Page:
It should be noted that, depending on which country you are in, textiles can very much be considered “man’s work.” For instance, in the Peruvian Highlands, knitters are mostly males. Historically in the Asante group in West Africa, only men wove Kente cloth. So for me, fiber and textiles is human work. We all need textiles and fiber to exist and survive comfortably. I do think that textiles in America will always have associations with being “woman’s work” due to our history. From my humble perspective, that is not something negative or shameful. There is nothing shameful or negative about being a woman. It is a sign of the utmost strength. We have a long way to go for the equality and equity of women, people of color, non-Christians, LGBTQIA+ folk, homeless folk, mentally ill folk and so many other individuals here on planet Earth. I believe that we can overcome these hurdles as a species but we have to stand by one another and inform those who don’t tolerate diversity the importance and beauty of diversity. 

Neil and Monica Goss, "Preserving Sacred Corn," Lawrence, KS

Neil and Monica Goss, "Preserving Sacred Corn," Lawrence, KS

What are your thoughts on the status of weaving within the art world?

In regards to the “art vs. craft” conversation and struggle amongst fiber workers, I share my humble opinion. Art and craft can and should intertwined. It is great when they work as individuals, but when you are familiar enough with both to bring them together into one work, magic happens. I challenge weavers and workers of fiber to do more than make beautiful work. My hope is that people take their weaving skills, techniques, and knowledge to the next level to marry their experiences, stories and passions to create work that goes beyond formal beauty. For me, I am first and foremost, an artist. Second, I am a weaver, a dyer, a ceramicist, a forager, a gardener and so many other things.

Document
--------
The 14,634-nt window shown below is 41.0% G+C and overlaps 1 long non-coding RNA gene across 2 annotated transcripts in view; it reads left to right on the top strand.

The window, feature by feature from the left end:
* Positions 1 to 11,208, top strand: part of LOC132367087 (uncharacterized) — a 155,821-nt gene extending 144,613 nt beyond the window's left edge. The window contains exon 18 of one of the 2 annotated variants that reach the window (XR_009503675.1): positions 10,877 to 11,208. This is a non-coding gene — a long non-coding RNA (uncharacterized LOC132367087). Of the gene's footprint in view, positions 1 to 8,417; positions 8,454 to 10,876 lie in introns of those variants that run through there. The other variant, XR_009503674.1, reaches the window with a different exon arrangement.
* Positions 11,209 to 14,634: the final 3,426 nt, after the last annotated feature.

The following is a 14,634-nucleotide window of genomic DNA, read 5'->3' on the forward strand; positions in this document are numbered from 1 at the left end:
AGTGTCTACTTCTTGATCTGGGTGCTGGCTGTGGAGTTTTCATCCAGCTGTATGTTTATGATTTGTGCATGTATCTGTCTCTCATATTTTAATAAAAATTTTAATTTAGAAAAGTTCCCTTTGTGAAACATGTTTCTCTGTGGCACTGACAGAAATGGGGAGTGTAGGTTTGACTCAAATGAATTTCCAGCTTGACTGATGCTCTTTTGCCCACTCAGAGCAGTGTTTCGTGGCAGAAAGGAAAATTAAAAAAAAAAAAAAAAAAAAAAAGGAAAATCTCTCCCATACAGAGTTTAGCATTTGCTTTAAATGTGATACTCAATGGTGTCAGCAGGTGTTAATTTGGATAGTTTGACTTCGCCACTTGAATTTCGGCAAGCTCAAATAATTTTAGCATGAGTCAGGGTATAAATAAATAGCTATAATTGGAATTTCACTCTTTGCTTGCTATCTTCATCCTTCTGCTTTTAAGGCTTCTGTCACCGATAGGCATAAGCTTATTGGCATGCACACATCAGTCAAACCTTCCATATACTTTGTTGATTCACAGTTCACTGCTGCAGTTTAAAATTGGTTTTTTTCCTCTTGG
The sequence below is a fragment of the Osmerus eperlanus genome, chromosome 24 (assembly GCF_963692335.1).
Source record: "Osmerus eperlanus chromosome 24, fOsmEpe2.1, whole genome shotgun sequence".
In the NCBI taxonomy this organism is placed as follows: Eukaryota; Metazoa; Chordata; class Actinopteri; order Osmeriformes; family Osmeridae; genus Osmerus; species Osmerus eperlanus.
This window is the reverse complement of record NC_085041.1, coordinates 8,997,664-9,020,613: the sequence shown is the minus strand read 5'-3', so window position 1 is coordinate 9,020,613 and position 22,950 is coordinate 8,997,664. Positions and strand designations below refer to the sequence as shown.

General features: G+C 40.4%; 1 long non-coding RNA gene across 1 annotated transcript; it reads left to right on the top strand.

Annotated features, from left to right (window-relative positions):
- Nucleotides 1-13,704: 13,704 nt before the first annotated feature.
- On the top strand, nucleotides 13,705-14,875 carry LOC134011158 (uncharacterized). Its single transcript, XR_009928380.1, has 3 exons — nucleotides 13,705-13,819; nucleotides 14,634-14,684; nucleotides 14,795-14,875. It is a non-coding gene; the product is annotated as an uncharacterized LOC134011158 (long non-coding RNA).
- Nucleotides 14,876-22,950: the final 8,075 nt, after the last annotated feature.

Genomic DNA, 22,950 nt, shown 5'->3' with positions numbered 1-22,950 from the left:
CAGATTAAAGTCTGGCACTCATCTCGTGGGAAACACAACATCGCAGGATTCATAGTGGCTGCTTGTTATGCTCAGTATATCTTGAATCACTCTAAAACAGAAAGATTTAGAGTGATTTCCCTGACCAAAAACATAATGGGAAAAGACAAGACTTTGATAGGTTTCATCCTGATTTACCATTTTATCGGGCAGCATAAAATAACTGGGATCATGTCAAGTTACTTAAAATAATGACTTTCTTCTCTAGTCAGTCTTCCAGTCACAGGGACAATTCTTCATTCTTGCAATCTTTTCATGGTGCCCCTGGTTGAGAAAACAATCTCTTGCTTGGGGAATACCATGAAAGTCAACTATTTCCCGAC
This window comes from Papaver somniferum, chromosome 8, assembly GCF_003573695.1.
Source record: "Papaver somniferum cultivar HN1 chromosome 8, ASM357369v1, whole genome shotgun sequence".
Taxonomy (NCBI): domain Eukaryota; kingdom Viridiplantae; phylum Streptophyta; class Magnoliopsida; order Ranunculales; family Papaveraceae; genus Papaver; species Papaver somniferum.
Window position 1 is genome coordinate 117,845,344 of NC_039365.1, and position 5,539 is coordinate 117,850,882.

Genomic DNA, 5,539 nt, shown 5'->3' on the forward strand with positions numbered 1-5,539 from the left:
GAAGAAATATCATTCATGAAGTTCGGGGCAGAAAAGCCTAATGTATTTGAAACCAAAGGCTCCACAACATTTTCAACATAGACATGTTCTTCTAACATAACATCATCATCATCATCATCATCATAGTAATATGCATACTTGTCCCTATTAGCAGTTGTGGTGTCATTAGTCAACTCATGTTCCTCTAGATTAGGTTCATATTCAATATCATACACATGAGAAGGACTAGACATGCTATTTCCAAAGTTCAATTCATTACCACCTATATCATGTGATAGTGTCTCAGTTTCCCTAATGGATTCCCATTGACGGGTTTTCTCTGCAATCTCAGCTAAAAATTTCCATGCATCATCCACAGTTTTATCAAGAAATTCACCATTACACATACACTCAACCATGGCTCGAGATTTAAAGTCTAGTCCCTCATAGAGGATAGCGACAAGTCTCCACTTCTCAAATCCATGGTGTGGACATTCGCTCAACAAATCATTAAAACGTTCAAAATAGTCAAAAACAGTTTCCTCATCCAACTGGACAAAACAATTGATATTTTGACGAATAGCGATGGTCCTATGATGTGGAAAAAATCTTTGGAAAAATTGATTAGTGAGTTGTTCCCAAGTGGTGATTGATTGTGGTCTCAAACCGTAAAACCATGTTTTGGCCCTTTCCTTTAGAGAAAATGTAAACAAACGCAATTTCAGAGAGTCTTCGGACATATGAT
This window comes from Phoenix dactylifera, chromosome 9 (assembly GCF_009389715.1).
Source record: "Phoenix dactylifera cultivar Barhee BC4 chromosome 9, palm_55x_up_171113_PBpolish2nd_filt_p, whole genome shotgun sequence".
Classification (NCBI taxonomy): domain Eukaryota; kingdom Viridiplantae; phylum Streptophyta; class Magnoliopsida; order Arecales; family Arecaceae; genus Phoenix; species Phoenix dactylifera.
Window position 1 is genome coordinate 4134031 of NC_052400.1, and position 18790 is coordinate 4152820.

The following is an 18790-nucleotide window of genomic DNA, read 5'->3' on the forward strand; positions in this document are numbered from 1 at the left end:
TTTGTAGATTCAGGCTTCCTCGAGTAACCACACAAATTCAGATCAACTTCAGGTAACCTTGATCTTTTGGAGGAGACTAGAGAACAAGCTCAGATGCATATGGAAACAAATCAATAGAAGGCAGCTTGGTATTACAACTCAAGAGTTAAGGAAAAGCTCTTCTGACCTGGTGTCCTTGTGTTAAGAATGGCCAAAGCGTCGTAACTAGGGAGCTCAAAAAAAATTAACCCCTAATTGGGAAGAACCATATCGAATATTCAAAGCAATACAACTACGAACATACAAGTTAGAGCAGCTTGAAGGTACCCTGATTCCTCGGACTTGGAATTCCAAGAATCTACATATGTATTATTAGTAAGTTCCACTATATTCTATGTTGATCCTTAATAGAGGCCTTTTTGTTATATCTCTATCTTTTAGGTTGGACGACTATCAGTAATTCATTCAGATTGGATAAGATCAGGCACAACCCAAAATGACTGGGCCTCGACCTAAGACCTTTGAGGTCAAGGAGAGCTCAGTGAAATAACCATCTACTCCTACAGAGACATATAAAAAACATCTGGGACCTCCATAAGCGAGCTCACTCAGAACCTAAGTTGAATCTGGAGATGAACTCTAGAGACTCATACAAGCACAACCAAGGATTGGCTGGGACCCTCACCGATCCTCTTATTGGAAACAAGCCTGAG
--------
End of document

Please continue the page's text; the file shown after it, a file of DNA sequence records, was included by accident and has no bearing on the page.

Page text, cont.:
How do you feel when you’re creating work? How do you feel when you have less time to create?

I feel right when I’m working and making art. It’s like it is what I am made to do. If I’m not working, I’m thinking about working. It’s one of my greatest strengths and my greatest weaknesses. I’m trying balance things and figure out how to relax but it feels really awkward. When I have less time to create I feel pretty stagnant and worthless. It is very much a part of my mental and physical health to be able to make art. At the same it destroys my mental and physical health, but I’ll take it. 

Photograph by John Baker

Photograph by John Baker

How do you stay connected to the earth in a techno-centric culture? Does technology present an internal conflict for you?

It’s definitely hard for sure. It helps to live in the country and have that slight distance. I try to stay connected to the earth through gardening, foraging, and learning more about nature and the fascinating workings that go on underneath our toes. Don’t get me wrong, I’m fully submerged in technology like most other people. I would prefer to not have to deal with most technologies but it's hard to avoid in the time we're living in. I choose my battles for sure, and embrace technology as a weakness - I have to get help from friends a lot of the time when doing techy stuff. Sometimes I wish I was a little more "with it" technologically speaking, but I wish I had more time for a lot of things, so I guess it will work itself out. 

Talk about your experiences teaching backstrap weaving.